On implementing architectural interventions, influenced by daily life
Yoël Pytowski (°1986) is an artist whose art practice consists of architectural installations intervening the space. Through his works, he wants to challenge the visitors to look and think critically about what both architecture and art can or should mean. His exhibition at Botanique is the result of winning the Art Contest 2019 last year.
Hi Yoel, thank you for inviting us to your studio. How are you?
In general, I am feeling very good. I am devoting all my time now to the preparation of the exhibition in Botanique. Other than that, workwise, it is a little bit complicated because of COVD-19.
How did the lockdown influence or affect your work?
A lot of things are postponed, which makes it more uncomfortable to work because I might be working on something that could be cancelled. At the same time, I have to do it because otherwise I am not prepared when it does happen.
Because of these postponements, I did a residency in August. So I am reinstalling what I did for the residency at Botanique but pushing it further.
Usually I build up installations only once. An art space generally gives me a maximum of one week to build; in this short time, I also have to fix all issues that might arise. During the residency, many issues could be solved beforehand, which makes this instalment much more comfortable.
Logistically, it is a different story. I use very heavy materials and they weigh several tons, so building this type of installation it is not an easy task. So usually the first time I see my completed installation is together with the public at the opening.
I use very heavy materials, so building this type of installations is not an easy task
Would you like to tell us something about the work that you are making for the exhibition in Botanique?
Yes, of course. For this show, I am doing something different. I'm building a whole space inside a space, not an intervention of a partial architecture in the space which I usually do. At Botanique, the viewer will discover the crossing of two architectures, the one from Botanique and the one I’m building. So two temporalities will interweave and blur the comprehension of the space. There will be a particular situation where the viewers might be asking themselves where they are and what the original space looked like, as if they were in a construction site or facing the dismantling of a space...
So you intervene in spaces just before the expo opens. How does that process start?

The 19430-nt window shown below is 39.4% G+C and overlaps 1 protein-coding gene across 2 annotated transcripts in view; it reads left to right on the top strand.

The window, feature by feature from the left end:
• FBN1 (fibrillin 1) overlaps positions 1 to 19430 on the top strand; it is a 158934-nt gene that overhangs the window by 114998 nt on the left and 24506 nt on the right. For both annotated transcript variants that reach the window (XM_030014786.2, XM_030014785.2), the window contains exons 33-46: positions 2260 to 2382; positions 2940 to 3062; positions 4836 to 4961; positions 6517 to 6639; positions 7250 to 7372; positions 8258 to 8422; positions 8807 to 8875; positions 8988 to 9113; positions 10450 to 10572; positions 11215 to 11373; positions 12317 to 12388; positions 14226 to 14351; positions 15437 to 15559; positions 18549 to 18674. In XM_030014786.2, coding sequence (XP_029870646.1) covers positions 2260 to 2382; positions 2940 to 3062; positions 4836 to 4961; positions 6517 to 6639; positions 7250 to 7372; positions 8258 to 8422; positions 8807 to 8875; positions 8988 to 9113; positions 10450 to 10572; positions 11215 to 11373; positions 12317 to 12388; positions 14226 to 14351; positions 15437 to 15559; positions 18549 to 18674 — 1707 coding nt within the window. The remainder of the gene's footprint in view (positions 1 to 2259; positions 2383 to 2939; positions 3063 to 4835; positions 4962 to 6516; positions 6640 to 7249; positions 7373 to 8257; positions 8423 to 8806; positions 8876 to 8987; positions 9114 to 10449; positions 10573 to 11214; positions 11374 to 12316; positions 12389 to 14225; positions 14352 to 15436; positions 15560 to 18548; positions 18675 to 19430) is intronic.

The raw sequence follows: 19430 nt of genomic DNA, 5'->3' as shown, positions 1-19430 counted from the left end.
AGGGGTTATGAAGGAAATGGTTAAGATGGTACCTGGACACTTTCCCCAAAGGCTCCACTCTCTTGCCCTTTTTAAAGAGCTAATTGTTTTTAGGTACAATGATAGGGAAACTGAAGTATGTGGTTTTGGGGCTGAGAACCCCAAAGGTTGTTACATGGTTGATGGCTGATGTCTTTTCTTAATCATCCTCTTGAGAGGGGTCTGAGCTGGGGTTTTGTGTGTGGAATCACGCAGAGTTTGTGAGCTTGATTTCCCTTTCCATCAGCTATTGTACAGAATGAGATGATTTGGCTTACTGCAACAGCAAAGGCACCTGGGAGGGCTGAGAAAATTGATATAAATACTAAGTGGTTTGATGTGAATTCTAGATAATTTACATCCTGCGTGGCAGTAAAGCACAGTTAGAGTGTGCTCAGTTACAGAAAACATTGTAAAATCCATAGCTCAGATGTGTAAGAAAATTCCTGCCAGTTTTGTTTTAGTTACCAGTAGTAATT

I cannot produce installations when I didn’t see the space. After seeing it, I think of ways in which I could intervene in it. By doing that, other questions arise, I usually focus on the ambiguity between architecture and its temporality. After my intervention, the viewer can ask himself what was first? Where does the intervention end and what is the architecture of the original building hosting the installation?
It’s not about making the viewers uncomfortable but I do want to make them conscious of what they see and how they experience the space. How architecture can change over time, how nothing is stable. So temporality is a reciprocal subject in my practice.
This ambiguity also reflects the use of the materials. For example, I often work with plaster walls that I cover with concrete on one side and let both sides be visible for the viewer. It is very interesting to see because it looks like a very steady wall on one side, but on the other side you realise its actually a very fragile 9mm plaster sheet. I also use concrete on a thin wooden floor. Again, it looks very steady, but when you step on it, it bounces back.
I am also experimenting with ambiguity in the use of a space and its structures. For example, I want to make the viewers question themselves if what they see is an architectural element or furniture.
Your inspiration comes from the space in which you will assemble your installation. Are there other places where you find inspiration?
I wouldn’t call it 'inspiration'. I prefer to call it 'influence'. I get influenced by things in my daily life. We are constantly surrounded by architecture, I am continually observing what things look like, strange structures in buildings, different temporal layers in restored houses, etc..
I’m also influenced by past life experiences. During my childhood, I lived in a lot of different places which were mostly construction sites at the beginning. My parents used to buy old houses in a semi-demolished state, and over time we reconstructed them.
My parents used to buy old houses in a semi-demolished state
Durability is important in your works. Why?
In every installation I make, I reuse materials from previous installations. So in my atelier I have a collection of materials to reuse to when I make a new work. When I break down an installation, I take everything back to the studio, even the smallest things. Reducing waste is an important motive here.
Recently, I started to make sculptures and wall works from the very small leftovers. Some pieces were just too small to recycle in another installation, so I started to think about other ways in which they could be used. I haven’t shown them yet: I don’t want to exhibit them just like that in a white space, that is not my style. They will be part of one of my next architectural installations.